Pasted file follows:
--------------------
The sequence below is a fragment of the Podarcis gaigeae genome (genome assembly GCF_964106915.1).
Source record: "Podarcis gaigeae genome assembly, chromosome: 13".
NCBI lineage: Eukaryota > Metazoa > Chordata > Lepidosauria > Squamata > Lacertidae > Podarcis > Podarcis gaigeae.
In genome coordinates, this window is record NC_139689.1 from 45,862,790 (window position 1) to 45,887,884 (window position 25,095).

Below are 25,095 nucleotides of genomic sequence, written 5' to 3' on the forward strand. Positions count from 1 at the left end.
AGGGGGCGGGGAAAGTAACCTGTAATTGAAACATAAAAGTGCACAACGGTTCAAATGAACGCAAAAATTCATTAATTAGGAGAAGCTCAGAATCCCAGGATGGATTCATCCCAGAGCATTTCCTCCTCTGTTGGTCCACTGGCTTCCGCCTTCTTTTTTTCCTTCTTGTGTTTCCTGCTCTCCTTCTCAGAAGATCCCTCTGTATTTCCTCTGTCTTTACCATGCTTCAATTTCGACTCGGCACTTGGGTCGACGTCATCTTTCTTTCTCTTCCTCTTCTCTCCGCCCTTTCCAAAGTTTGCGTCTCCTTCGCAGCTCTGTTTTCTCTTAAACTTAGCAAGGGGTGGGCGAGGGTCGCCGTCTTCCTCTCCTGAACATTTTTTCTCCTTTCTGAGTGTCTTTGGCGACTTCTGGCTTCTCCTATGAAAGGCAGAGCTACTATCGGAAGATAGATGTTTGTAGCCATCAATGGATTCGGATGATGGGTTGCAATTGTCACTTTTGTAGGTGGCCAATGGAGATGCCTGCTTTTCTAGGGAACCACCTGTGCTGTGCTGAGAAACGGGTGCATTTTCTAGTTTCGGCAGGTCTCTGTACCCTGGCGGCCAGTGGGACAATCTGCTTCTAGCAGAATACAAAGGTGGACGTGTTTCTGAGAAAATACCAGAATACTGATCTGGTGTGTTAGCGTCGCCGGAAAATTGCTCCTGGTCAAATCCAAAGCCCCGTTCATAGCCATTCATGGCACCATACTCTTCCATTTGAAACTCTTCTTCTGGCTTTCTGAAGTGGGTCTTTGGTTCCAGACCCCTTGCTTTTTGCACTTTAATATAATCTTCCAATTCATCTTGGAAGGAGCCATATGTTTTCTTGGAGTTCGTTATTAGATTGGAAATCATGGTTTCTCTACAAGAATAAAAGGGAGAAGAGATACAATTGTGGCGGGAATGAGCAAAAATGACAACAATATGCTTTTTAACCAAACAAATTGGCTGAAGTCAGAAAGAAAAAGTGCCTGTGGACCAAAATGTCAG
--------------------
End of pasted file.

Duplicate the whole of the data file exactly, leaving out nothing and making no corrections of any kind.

The sequence below is a fragment of the Podarcis gaigeae genome (genome assembly GCF_964106915.1).
Source record: "Podarcis gaigeae genome assembly, chromosome: 13".
NCBI lineage: Eukaryota > Metazoa > Chordata > Lepidosauria > Squamata > Lacertidae > Podarcis > Podarcis gaigeae.
In genome coordinates, this window is record NC_139689.1 from 45,862,790 (window position 1) to 45,887,884 (window position 25,095).

Below are 25,095 nucleotides of genomic sequence, written 5' to 3' on the forward strand. Positions count from 1 at the left end.
AGGGGGCGGGGAAAGTAACCTGTAATTGAAACATAAAAGTGCACAACGGTTCAAATGAACGCAAAAATTCATTAATTAGGAGAAGCTCAGAATCCCAGGATGGATTCATCCCAGAGCATTTCCTCCTCTGTTGGTCCACTGGCTTCCGCCTTCTTTTTTTCCTTCTTGTGTTTCCTGCTCTCCTTCTCAGAAGATCCCTCTGTATTTCCTCTGTCTTTACCATGCTTCAATTTCGACTCGGCACTTGGGTCGACGTCATCTTTCTTTCTCTTCCTCTTCTCTCCGCCCTTTCCAAAGTTTGCGTCTCCTTCGCAGCTCTGTTTTCTCTTAAACTTAGCAAGGGGTGGGCGAGGGTCGCCGTCTTCCTCTCCTGAACATTTTTTCTCCTTTCTGAGTGTCTTTGGCGACTTCTGGCTTCTCCTATGAAAGGCAGAGCTACTATCGGAAGATAGATGTTTGTAGCCATCAATGGATTCGGATGATGGGTTGCAATTGTCACTTTTGTAGGTGGCCAATGGAGATGCCTGCTTTTCTAGGGAACCACCTGTGCTGTGCTGAGAAACGGGTGCATTTTCTAGTTTCGGCAGGTCTCTGTACCCTGGCGGCCAGTGGGACAATCTGCTTCTAGCAGAATACAAAGGTGGACGTGTTTCTGAGAAAATACCAGAATACTGATCTGGTGTGTTAGCGTCGCCGGAAAATTGCTCCTGGTCAAATCCAAAGCCCCGTTCATAGCCATTCATGGCACCATACTCTTCCATTTGAAACTCTTCTTCTGGCTTTCTGAAGTGGGTCTTTGGTTCCAGACCCCTTGCTTTTTGCACTTTAATATAATCTTCCAATTCATCTTGGAAGGAGCCATATGTTTTCTTGGAGTTCGTTATTAGATTGGAAATCATGGTTTCTCTACAAGAATAAAAGGGAGAAGAGATACAATTGTGGCGGGAATGAGCAAAAATGACAACAATATGCTTTTTAACCAAACAAATTGGCTGAAGTCAGAAAGAAAAAGTGCCTGTGGACCAAAATGTCAG